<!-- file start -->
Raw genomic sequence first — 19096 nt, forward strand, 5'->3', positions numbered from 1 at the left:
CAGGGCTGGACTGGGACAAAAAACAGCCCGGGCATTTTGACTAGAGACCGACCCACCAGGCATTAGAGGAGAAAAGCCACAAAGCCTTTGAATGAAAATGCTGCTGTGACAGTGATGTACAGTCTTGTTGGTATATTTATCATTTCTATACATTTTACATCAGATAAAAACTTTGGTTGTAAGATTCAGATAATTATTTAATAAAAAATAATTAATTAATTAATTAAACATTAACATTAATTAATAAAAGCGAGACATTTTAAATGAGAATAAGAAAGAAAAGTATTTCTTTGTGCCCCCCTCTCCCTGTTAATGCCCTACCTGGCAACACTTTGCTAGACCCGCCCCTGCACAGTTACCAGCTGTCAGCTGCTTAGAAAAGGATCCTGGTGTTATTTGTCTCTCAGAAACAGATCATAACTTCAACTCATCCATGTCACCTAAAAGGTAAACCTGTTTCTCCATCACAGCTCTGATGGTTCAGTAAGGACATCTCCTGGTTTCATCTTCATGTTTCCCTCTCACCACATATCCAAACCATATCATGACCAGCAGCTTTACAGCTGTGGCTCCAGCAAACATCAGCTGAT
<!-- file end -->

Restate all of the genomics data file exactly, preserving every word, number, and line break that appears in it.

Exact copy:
Raw genomic sequence first — 19096 nt, forward strand, 5'->3', positions numbered from 1 at the left:
CAGGGCTGGACTGGGACAAAAAACAGCCCGGGCATTTTGACTAGAGACCGACCCACCAGGCATTAGAGGAGAAAAGCCACAAAGCCTTTGAATGAAAATGCTGCTGTGACAGTGATGTACAGTCTTGTTGGTATATTTATCATTTCTATACATTTTACATCAGATAAAAACTTTGGTTGTAAGATTCAGATAATTATTTAATAAAAAATAATTAATTAATTAATTAAACATTAACATTAATTAATAAAAGCGAGACATTTTAAATGAGAATAAGAAAGAAAAGTATTTCTTTGTGCCCCCCTCTCCCTGTTAATGCCCTACCTGGCAACACTTTGCTAGACCCGCCCCTGCACAGTTACCAGCTGTCAGCTGCTTAGAAAAGGATCCTGGTGTTATTTGTCTCTCAGAAACAGATCATAACTTCAACTCATCCATGTCACCTAAAAGGTAAACCTGTTTCTCCATCACAGCTCTGATGGTTCAGTAAGGACATCTCCTGGTTTCATCTTCATGTTTCCCTCTCACCACATATCCAAACCATATCATGACCAGCAGCTTTACAGCTGTGGCTCCAGCAAACATCAGCTGAT